In Hindu mythology, Shiva and his eternal consort Shakti(Pavarti) symbolize consciousness and energy, perusha and pakriti, and one dimension of this relationship of the two is that Shakti always follows Shiva, and as we bring our consciousness and awareness to an area, we will attract prana there, and the prana in this case, is characterized by healing and revitalizing power.
Freedom of movement
The CIM becomes increasingly interesting when it is done asymmetrically, take the above example of shoulder movement, a unilateral shoulder protraction will result in the opposite shoulder retraction, spinal flexion and axial rotation towards its opposite side, as the AJM extends to elbow (flexion and pronation), wrist(flexion and eversion) and fingers( flexion), etc.. When I first practice this movement on alternate sides, I notice the two sides are not equal, there is a smoother movement, clarity in awareness and line of energy on my right side but left side felt rather blocked and lifeless, which is obviously connected to the chronic injury and at times excruciating pain on my left shoulder and I started to use CIM as a form of therapy, to unblock the blockages, allow the energy to flow and the self-healing to take place. https://www.youtube.com/watch?v=FYyhUaKE-VA
Initially some knowledge and understanding of the function of the muscular-skeletal system help to map out a path of how movements “suppose” to go, but with practice, one can experience all the AJM simply happen quite naturally, as the movement becomes increasing smooth, so is the movement of energy.
This is a post I wrote for Yoga To You PDX, a wonderful Yoga School in Portland, Oregon. My heartfelt gratitude to the owner and fellow yogi Lauren Fields for allowing me the opportunity to share some thoughts on this subject.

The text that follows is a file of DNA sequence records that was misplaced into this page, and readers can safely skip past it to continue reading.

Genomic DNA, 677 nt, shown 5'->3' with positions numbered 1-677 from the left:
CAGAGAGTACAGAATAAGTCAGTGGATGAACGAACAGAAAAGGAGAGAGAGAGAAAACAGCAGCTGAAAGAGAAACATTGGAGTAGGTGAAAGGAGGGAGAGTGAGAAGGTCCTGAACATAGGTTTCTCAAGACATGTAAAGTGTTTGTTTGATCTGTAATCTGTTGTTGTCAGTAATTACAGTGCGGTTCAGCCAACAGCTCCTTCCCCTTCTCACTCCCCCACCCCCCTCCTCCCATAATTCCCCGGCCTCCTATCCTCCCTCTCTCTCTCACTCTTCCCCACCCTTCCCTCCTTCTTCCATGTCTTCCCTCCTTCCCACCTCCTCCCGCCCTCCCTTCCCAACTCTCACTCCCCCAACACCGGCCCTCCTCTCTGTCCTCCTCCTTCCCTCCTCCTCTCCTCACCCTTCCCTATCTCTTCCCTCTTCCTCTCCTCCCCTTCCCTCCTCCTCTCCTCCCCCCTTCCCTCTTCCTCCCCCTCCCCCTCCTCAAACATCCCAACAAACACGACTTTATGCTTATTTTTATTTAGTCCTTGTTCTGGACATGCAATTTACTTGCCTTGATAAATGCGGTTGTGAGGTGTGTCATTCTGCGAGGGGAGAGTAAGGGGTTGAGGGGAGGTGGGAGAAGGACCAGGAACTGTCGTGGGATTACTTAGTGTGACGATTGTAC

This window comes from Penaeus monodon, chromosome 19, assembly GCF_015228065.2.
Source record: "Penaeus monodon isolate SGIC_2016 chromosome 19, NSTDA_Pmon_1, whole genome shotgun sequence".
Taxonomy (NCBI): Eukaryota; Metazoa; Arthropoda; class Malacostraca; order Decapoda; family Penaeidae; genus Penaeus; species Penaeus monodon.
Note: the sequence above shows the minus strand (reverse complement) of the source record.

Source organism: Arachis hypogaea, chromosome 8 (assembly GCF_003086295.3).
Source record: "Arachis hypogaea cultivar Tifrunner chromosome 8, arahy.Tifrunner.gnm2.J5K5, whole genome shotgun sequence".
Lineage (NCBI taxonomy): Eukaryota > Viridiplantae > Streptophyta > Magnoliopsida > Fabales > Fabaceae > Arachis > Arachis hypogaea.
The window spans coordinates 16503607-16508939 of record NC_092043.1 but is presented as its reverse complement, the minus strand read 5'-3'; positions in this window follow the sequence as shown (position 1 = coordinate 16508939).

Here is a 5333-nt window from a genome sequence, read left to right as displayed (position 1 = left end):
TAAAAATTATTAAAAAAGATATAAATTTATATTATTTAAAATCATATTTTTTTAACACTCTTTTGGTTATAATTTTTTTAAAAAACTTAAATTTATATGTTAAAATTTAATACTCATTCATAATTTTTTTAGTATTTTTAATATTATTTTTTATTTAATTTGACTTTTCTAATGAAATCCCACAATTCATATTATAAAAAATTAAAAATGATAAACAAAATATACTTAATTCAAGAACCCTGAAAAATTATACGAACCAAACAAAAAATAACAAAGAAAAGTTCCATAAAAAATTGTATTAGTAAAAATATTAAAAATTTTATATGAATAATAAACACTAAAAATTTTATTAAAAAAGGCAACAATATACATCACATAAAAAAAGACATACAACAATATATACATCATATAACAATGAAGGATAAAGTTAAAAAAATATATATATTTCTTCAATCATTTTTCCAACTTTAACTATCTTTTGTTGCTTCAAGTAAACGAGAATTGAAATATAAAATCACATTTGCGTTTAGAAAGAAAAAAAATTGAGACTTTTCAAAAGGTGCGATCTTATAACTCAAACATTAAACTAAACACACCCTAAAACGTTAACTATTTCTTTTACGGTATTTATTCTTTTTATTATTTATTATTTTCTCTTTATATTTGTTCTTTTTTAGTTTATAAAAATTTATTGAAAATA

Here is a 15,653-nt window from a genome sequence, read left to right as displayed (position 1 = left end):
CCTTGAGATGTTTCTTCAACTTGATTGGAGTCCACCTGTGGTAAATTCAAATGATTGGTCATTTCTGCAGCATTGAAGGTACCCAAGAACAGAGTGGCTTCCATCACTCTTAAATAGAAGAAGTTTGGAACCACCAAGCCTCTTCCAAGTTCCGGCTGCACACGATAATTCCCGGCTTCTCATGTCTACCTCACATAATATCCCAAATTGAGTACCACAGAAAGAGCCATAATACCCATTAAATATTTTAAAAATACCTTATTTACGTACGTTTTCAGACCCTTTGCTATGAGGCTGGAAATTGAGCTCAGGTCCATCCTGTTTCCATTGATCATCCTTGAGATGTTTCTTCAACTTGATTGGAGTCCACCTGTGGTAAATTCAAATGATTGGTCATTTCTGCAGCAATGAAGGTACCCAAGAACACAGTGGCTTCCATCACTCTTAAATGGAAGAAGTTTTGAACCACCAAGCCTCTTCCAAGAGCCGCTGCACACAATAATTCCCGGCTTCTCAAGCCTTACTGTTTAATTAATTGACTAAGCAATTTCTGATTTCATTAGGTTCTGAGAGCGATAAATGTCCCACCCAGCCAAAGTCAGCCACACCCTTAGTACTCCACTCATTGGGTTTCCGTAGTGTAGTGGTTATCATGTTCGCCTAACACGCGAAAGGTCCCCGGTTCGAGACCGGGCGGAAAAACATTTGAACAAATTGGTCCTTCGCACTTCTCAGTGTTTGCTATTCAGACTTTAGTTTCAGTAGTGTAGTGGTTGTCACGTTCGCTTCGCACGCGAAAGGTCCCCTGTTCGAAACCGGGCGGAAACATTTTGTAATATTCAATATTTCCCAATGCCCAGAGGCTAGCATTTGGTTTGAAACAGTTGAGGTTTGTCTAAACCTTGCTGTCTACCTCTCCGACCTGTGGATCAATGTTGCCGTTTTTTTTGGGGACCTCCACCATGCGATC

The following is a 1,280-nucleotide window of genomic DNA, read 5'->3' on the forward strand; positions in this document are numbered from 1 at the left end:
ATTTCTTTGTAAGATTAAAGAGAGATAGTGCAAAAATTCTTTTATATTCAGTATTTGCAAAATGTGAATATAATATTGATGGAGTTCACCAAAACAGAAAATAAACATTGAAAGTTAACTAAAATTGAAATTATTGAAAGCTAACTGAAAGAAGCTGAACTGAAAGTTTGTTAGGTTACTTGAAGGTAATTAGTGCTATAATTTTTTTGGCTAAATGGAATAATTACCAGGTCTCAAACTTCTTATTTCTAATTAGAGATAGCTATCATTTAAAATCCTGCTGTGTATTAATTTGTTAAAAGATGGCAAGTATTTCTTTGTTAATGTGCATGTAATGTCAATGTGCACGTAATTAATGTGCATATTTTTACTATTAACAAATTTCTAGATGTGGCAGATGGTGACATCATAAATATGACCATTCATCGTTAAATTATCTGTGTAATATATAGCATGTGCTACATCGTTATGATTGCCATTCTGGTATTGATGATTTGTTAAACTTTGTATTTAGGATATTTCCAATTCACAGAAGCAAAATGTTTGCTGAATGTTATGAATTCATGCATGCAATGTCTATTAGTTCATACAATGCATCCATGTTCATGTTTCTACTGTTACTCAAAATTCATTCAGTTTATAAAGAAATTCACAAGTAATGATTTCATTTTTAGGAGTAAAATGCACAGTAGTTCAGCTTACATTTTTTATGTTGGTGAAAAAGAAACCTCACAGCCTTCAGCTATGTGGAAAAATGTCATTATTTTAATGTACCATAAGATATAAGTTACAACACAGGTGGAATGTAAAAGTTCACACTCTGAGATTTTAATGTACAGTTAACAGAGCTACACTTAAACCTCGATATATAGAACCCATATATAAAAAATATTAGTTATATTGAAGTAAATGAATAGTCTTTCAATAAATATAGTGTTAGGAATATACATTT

This moment is the best the world can give: The tranquil blossom on the tortured stem. – Edna St. Vincent Millay Physical exercise ranging from gym workout to sports and yoga practice, all place the body under a physical condition where the sympathetic nervous system is switched on to fight-and- flight mode. Patanjali, the author of Yoga Sutra describes the attainment of asana practice in sutra 2-48 “From this(the asana practice), one is not afflicted by the dualities of the opposites”. In physical yoga practice, such opposites can be understood as tension and relaxation, or firmness and calmness. Simon Borg-Olivier, one of the founders of Yoga Synergy often speaks about too much tension prevents the circulation of energy and information. And tension is a sign of mental attachment, and with persistent tension one eventually breaks, either mentally or physically. On the other hand, when one is too relaxed, one loses sight of one’s purpose, drifting in the stream of external occasions and accidents, and internally one is at the mercy of the fluctuation of the mind. To put it simply, too much relaxation makes the mind dull, and such stagnancy also hinders circulation. Yoga, from one point of view, is a process of balancing and rebalancing, as Patanjali defines asana as a posture that is firm but calm “sthiram sukham asanam”. It indicates a coexistence of two opposites, or Yin and Yang. Yin Yoga, although has many shortcoming to be considered a complete practice, is valuable in our modern age where things are simply rushed through. During Yin yoga practice one is given much more time to bring the body to a posture, and the amount of stress and relaxation is closely monitored and adjusted through out in order to maintain a relative balance. In addition, in Yin yoga one not only learns to bring relaxation while experiencing stress, one also learns to accept and live with this stress. Just like a grain of sand that was caught in the oyster eventually forms a pearl, with right amount of stress(provided one is not consumed by it), the moment is deepened and one’s state of consciousness is transformed.